I couldn’t be more pleased about the resurgence of interest in Cleopatra VII of Egypt. Given that I’ve spent the past few years of my life working on a trilogy about Cleopatra’s daughter, I admit a ready bias in favor of Stacy Schiff’s new biography. However, I believe that this book would appeal even to those who don’t have an obsession with Egypt’s most famous monarch.
Schiff’s tone is easy and breezy–injecting humor and modern comparisons into this survey of the queen’s life. I appreciated the thoughtful analyses of the more hotly debated aspects of the queen’s life and Schiff very wisely refrains from taking a side. Instead, she explores each side of the argument, seldom throwing her weight behind anything that can’t be proved. (One exception to this is the manner of Cleopatra’s death. Though ancient evidence suggests otherwise, Schiff doesn’t believe Cleopatra died by serpenticide. However, she also cautions against the modern habit of insisting that Octavian must have killed his enemy. She suggests that, at most, Octavian my simply have decided to allow an already suicidal Cleopatra to finally have her way.)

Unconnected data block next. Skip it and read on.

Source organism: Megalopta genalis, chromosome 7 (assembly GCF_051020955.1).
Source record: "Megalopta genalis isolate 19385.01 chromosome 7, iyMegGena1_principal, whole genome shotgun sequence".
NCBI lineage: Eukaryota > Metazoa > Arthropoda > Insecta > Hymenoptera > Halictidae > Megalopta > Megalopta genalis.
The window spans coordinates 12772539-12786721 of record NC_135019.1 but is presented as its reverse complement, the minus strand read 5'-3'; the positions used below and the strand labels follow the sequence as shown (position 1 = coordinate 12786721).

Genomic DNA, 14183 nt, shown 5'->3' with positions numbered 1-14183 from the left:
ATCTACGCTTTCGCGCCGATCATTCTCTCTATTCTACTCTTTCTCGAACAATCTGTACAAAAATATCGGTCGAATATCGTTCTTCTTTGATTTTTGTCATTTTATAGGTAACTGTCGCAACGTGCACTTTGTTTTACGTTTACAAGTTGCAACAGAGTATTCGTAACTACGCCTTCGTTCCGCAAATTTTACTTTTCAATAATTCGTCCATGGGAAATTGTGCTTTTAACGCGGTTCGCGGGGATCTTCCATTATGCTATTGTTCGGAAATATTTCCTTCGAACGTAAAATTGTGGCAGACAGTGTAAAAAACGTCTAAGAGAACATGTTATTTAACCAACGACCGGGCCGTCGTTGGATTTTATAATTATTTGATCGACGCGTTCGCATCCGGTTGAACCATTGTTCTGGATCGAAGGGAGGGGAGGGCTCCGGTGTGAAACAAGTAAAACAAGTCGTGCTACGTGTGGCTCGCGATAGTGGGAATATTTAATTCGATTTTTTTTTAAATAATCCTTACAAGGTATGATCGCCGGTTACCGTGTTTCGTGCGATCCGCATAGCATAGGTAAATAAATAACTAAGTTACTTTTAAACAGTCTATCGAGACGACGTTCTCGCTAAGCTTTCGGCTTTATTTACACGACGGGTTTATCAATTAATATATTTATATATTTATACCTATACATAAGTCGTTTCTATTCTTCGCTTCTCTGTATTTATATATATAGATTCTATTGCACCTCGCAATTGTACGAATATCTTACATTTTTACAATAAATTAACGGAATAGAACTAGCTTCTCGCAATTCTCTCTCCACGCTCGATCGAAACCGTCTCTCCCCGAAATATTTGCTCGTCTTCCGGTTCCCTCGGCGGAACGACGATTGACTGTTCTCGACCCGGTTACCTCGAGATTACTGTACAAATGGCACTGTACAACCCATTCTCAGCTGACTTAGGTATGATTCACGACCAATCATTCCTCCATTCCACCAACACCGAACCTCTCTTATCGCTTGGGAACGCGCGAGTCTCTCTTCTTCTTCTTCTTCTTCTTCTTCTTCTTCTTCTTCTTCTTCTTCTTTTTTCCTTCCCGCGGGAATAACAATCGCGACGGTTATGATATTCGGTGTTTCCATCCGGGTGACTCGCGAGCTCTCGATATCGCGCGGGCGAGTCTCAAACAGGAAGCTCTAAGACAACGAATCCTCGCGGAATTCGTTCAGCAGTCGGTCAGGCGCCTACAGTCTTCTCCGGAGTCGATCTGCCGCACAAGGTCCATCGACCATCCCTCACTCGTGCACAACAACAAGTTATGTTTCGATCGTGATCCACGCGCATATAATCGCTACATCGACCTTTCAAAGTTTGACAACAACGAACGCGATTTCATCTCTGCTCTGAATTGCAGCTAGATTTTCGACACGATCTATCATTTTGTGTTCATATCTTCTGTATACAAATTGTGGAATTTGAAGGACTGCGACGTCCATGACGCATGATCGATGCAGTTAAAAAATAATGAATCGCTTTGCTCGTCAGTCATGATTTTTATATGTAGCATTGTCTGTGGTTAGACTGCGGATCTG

In all, Cleopatra: A Life covers the subject in enough depth that one or two little tidbits were actually new to me, but she’s never bogged down in the history. Indeed, she skims over the surface of Cleopatra’s life like some a lotus on the Nile. If there’s any weakness to this excellent biography, it’s that. The narrative shies away from too much speculation about Cleopatra’s inner life. The author always remains quite detached, respectful to her subject, but remote.
Still, this is probably what a biographer must do. Those who are wishing for emotional investment should probably seek out historical fiction. Margaret George’s The Memoirs of Cleopatra embraces the same dedication to accuracy while also telling an emotionally compelling story.